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‘Carbon Neutral’ Claims That Rely on Offsets Face UK Ban

Advertising watchdog to begin stricter enforcement on use of terms such as ‘carbon neutral’ amid concerns over offsets.
Emissions from a factory.
Advertising watchdog to begin stricter enforcement on use of terms such as ‘carbon neutral’ amid concerns over offsets. (Shutterstock)

Key insights

  • The UK's advertising watchdog is set to crackdown on terms like "carbon neutral" and "net zero" amid concerns over the integrity of carbon offsetting programmes.
  • Companies including Gucci have been caught in a controversy over whether leading offsetting schemes are having the impact they claim.
  • Under its plans, the UK's Advertising Standards Agency will ban environmental claims based on offsetting unless companies can prove they really work.

Adverts that claim products are carbon neutral using offsets are to be banned by the UK’s advertising watchdog unless companies can prove they really work, the Guardian can reveal, as Gucci becomes the latest company to struggle with a high-profile environmental commitment based on offsetting.

Amid growing concern that firms are misleading consumers about the environmental impact of their products, the Advertising Standards Authority’s (ASA) is to begin stricter enforcement around the use of terms such as “carbon neutral”, “net zero” and “nature positive” as part of a greenwashing crackdown later this year after a six-month review.

Under the plans, the ASA will take action against firms that tell consumers they can buy their products without making global heating or nature loss worse by virtue of purchasing offsets – unless they can demonstrate they really are effective. The move follows recent enforcement by the ASA against Lufthansa and Etihad about green claims. Companies will still be allowed to talk about their sustainability efforts, the Guardian understands.

In January, a joint Guardian investigation found that many rainforest offsets certified by Verra, which operates the world’s leading carbon standard, had little impact despite being widely used by major companies for environmental claims, also finding evidence of forced evictions at a flagship project in Peru used by Disney and Apple. The findings were strongly disputed by Verra.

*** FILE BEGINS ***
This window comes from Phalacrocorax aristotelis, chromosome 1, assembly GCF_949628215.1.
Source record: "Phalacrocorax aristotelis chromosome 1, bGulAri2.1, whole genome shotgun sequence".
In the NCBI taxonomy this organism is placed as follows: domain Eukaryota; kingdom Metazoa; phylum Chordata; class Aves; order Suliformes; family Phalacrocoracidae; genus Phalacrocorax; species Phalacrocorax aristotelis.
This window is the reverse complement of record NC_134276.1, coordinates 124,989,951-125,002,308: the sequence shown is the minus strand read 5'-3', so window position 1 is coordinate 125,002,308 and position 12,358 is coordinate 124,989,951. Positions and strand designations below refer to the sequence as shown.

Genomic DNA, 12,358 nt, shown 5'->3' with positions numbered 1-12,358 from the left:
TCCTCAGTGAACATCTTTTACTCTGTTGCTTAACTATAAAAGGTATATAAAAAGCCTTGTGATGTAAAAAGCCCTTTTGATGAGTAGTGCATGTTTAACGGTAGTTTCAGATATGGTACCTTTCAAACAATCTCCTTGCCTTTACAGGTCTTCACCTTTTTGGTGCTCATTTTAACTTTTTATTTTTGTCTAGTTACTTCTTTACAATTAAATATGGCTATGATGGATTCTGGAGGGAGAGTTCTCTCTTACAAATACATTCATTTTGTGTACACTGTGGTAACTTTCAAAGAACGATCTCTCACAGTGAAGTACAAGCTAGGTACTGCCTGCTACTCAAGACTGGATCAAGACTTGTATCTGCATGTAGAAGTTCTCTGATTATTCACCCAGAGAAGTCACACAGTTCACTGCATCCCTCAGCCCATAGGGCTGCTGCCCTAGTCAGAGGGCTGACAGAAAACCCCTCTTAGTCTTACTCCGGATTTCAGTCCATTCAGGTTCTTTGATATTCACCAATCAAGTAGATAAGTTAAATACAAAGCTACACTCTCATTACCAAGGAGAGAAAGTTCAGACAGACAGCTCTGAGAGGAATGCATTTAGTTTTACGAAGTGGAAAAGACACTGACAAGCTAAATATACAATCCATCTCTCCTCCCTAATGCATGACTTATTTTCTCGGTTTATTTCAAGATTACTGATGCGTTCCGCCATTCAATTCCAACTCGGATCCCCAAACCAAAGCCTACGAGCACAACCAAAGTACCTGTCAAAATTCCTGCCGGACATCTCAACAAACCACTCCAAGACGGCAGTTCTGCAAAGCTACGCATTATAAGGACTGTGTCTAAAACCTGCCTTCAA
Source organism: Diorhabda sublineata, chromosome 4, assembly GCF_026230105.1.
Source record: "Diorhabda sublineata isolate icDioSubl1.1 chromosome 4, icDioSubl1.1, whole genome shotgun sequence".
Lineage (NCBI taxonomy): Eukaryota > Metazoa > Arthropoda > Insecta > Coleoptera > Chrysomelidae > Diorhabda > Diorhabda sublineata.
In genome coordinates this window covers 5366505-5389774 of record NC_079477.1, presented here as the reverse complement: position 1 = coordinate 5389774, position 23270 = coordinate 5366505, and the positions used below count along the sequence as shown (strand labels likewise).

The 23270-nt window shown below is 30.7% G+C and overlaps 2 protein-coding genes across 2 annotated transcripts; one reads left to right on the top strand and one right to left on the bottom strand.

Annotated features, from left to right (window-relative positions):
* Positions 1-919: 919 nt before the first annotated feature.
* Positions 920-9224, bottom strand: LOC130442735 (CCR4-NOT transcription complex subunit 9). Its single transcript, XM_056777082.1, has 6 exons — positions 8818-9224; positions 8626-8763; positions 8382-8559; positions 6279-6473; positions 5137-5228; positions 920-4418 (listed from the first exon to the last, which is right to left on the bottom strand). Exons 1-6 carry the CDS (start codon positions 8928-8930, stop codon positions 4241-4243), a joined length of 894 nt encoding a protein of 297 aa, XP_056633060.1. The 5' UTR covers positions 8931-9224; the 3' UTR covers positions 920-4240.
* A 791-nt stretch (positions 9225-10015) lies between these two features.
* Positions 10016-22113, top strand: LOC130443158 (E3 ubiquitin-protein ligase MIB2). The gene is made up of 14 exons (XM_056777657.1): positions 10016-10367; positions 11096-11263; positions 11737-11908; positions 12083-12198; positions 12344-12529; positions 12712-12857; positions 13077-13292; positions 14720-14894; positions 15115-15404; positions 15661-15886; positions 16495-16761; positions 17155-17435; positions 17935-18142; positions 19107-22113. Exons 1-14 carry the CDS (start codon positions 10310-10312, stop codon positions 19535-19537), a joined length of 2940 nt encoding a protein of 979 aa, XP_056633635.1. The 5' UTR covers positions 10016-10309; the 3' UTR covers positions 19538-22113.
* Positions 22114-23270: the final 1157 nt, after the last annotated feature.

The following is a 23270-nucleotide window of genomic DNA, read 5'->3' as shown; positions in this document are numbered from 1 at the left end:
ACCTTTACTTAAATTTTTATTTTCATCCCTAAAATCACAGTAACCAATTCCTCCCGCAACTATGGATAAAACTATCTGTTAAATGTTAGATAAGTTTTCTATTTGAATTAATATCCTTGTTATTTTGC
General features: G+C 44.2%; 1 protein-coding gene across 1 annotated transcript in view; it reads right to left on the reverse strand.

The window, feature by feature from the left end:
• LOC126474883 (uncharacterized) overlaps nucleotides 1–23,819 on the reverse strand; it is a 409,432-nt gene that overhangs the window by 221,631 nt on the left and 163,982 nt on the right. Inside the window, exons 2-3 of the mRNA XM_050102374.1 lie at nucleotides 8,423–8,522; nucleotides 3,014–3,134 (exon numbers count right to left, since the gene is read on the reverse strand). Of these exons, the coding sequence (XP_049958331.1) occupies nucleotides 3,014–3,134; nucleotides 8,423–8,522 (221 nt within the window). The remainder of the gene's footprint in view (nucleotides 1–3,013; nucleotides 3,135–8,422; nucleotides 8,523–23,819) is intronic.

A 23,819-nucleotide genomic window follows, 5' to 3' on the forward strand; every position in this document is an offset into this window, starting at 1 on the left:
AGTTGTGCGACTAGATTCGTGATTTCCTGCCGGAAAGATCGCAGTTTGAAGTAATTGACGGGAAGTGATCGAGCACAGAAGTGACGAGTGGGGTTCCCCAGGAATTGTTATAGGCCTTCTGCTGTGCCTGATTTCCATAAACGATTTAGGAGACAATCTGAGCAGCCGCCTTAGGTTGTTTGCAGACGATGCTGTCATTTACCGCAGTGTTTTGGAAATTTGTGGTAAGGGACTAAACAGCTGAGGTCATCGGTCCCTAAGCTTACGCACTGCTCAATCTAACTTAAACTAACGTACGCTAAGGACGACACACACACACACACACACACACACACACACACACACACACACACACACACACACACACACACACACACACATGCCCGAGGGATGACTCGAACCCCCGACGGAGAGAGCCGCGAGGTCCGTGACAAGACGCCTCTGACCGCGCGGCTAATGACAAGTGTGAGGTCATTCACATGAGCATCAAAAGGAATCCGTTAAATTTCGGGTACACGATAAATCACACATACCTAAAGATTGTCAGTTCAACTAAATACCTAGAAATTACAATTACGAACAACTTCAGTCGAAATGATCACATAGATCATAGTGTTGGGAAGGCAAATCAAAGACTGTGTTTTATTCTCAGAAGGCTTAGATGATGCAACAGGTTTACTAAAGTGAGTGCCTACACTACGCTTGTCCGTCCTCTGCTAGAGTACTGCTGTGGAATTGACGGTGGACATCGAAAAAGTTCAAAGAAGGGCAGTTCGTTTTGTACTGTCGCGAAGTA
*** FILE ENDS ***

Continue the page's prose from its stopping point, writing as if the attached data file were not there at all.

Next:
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While halting deforestation and protecting ecosystems is urgently required to limit global heating and biodiversity loss, analysis of scientific research into the rainforest projects found that most either stopped no forest loss or had dramatically overstated their impact approved by Verra’s system. Last month, a report by the carbon credit rating agency Calyx Global echoed the concerns about the environmental integrity of the credits, although other organisations have a more positive view.

Scientists have called for the unregulated system to be urgently reformed to finance climate mitigation and forest conservation, and Verra is in the process of launching a new methodology for certifying rainforest carbon credits. Amid concerns about credibility, companies are increasingly being encouraged to say they are making climate contributions when purchasing carbon credits instead of claiming they have offset their emissions.

The carbon market data firm AlliedOffsets monitors offset purchasing data for the $2bn (£1.6bn) market, recording several major purchases by leading companies.

Gucci, Italy’s most valuable luxury brand, with revenues of €10.5bn in 2022, which announced it had become “entirely carbon neutral” in 2019 in part using Verra’s rainforest offsets, has deleted the claim from its website and said it was no longer working with South Pole, the Swiss carbon credit consultancy it partnered with on the commitment.